In your discussion forum share your views on each of the three schemas.
- How did the schemas compare?
- Can you imagine using any of the schemas?
- Do you think the schemas help in terms of getting teachers to adopt a less technology-centred approach to design?
The Hybrid Learning Model is learning-centred view. (site of project: http://cetl.ulster.ac.uk/elearning/hlm.php) This contrast with the other activities which dealt with a teaching-centred approach. This model takes into consideration both learner and teacher roles thus is more complete then the previous designs.
I agree with posts of other students in the forum in that the first two schema are somewhat simple to use. On the other hand, the HLE has been criticised as being complex if used with an actual learning activity. This might not be a big problem, as like Emma argues, with further familarisation of this model its complexity will dissolve and become second nature. I recall my university days, when we used to spend long hours developing a scheme of work or lesson plan…but not any more these days.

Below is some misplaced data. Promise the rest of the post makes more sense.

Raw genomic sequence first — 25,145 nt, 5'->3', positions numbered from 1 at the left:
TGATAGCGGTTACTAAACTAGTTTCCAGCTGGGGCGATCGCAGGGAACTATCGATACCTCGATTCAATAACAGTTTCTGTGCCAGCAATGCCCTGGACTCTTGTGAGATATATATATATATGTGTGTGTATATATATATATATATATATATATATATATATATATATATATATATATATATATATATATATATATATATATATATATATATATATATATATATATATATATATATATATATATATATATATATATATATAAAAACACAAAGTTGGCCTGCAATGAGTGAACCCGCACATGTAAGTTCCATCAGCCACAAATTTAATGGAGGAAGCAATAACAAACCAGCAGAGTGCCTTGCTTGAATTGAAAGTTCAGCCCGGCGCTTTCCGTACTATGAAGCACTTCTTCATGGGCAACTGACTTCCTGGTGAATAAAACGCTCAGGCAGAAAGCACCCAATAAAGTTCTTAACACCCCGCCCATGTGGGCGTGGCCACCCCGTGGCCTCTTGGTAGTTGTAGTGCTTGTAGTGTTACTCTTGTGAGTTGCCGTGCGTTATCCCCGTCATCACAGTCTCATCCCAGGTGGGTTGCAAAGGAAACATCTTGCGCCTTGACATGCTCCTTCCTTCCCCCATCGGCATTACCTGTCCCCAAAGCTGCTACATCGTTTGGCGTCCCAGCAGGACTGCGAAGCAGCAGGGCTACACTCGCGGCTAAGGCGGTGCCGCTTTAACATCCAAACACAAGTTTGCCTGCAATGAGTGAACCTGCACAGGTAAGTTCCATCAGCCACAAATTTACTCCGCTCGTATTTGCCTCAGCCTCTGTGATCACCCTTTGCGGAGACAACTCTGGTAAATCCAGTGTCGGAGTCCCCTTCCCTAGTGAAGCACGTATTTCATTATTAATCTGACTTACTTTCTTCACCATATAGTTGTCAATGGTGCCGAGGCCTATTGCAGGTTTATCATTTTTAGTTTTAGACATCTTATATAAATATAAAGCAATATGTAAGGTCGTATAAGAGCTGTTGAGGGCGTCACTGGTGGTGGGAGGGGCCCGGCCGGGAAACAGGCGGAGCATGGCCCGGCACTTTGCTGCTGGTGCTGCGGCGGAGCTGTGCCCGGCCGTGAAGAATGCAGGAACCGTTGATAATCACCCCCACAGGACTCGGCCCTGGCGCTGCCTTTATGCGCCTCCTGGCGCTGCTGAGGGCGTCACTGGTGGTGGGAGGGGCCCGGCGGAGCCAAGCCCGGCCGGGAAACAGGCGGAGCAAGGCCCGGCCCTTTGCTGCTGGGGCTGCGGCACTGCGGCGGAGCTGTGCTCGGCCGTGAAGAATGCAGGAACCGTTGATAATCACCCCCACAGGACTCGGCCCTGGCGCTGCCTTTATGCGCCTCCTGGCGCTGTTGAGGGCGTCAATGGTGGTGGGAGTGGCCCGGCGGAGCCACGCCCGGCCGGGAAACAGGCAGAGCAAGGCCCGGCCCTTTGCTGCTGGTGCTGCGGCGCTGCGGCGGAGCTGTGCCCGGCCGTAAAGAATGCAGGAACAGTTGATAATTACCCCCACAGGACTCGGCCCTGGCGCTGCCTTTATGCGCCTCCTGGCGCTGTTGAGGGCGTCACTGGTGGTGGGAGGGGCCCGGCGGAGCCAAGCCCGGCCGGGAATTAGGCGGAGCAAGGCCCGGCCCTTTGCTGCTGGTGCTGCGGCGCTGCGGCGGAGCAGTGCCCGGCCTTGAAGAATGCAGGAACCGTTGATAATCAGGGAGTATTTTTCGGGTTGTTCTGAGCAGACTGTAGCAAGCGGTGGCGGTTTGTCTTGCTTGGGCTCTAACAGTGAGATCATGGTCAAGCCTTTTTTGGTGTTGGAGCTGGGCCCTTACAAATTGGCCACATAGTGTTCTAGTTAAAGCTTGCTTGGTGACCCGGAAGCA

The scheme I would certainly adopt in my work would be the HLE. It is very easy to use and enables the teacher to design any type of activity. Eddy highlights that through the use of this model one can review if ‘over the course or the programme there is sufficient variety rather than simply falling back on the things that can be easily resourced or that “I know works”.’ This is important in any learning environment as students tend to get bored if presented with the same type of activity over and over again.
Each of the schema presented focuses more on the users rather then the technological tools being used. In the 3D Mapping framework, it was really helpful observing how different types of tools might be used in different scenarios. I think that such an approach should be used to compliment the HLE model so that the best available tools are used in specific activities.